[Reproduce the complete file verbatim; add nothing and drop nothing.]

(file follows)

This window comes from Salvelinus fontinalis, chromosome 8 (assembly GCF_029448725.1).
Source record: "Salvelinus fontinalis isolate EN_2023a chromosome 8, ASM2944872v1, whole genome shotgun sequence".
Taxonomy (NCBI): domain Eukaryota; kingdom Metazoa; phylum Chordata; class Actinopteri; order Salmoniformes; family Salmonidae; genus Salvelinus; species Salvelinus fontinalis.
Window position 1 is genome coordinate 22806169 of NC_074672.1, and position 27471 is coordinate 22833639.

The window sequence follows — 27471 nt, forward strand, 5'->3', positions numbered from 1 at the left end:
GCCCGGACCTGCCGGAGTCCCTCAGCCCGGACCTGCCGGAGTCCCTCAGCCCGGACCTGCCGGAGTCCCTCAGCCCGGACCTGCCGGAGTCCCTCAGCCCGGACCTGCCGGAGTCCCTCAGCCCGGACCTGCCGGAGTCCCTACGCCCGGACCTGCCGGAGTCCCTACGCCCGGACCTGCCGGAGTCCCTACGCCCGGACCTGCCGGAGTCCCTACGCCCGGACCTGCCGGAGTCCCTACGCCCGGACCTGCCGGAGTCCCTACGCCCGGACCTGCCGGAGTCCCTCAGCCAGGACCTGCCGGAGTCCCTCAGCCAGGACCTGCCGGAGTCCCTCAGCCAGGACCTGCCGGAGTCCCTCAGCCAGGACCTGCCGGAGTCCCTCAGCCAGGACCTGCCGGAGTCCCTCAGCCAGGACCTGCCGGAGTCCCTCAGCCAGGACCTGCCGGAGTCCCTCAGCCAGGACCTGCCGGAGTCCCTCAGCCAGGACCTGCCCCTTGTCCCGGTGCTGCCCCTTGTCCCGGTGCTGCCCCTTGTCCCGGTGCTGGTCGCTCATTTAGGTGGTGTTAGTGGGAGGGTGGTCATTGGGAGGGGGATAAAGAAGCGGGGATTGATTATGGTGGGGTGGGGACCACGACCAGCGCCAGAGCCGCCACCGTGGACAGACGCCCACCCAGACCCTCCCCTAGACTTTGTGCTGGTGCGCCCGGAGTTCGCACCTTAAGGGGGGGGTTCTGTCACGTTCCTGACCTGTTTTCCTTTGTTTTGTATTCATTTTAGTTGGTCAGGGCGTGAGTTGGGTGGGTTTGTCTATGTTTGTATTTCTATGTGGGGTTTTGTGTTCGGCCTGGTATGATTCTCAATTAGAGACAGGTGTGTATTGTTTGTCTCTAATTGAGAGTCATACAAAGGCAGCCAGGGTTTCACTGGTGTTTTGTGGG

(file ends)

This window comes from Salvelinus fontinalis, chromosome 8 (assembly GCF_029448725.1).
Source record: "Salvelinus fontinalis isolate EN_2023a chromosome 8, ASM2944872v1, whole genome shotgun sequence".
Taxonomy (NCBI): domain Eukaryota; kingdom Metazoa; phylum Chordata; class Actinopteri; order Salmoniformes; family Salmonidae; genus Salvelinus; species Salvelinus fontinalis.
Window position 1 is genome coordinate 22806169 of NC_074672.1, and position 27471 is coordinate 22833639.

The window sequence follows — 27471 nt, forward strand, 5'->3', positions numbered from 1 at the left end:
GCCCGGACCTGCCGGAGTCCCTCAGCCCGGACCTGCCGGAGTCCCTCAGCCCGGACCTGCCGGAGTCCCTCAGCCCGGACCTGCCGGAGTCCCTCAGCCCGGACCTGCCGGAGTCCCTCAGCCCGGACCTGCCGGAGTCCCTACGCCCGGACCTGCCGGAGTCCCTACGCCCGGACCTGCCGGAGTCCCTACGCCCGGACCTGCCGGAGTCCCTACGCCCGGACCTGCCGGAGTCCCTACGCCCGGACCTGCCGGAGTCCCTACGCCCGGACCTGCCGGAGTCCCTCAGCCAGGACCTGCCGGAGTCCCTCAGCCAGGACCTGCCGGAGTCCCTCAGCCAGGACCTGCCGGAGTCCCTCAGCCAGGACCTGCCGGAGTCCCTCAGCCAGGACCTGCCGGAGTCCCTCAGCCAGGACCTGCCGGAGTCCCTCAGCCAGGACCTGCCGGAGTCCCTCAGCCAGGACCTGCCGGAGTCCCTCAGCCAGGACCTGCCCCTTGTCCCGGTGCTGCCCCTTGTCCCGGTGCTGCCCCTTGTCCCGGTGCTGGTCGCTCATTTAGGTGGTGTTAGTGGGAGGGTGGTCATTGGGAGGGGGATAAAGAAGCGGGGATTGATTATGGTGGGGTGGGGACCACGACCAGCGCCAGAGCCGCCACCGTGGACAGACGCCCACCCAGACCCTCCCCTAGACTTTGTGCTGGTGCGCCCGGAGTTCGCACCTTAAGGGGGGGGTTCTGTCACGTTCCTGACCTGTTTTCCTTTGTTTTGTATTCATTTTAGTTGGTCAGGGCGTGAGTTGGGTGGGTTTGTCTATGTTTGTATTTCTATGTGGGGTTTTGTGTTCGGCCTGGTATGATTCTCAATTAGAGACAGGTGTGTATTGTTTGTCTCTAATTGAGAGTCATACAAAGGCAGCCAGGGTTTCACTGGTGTTTTGTGGG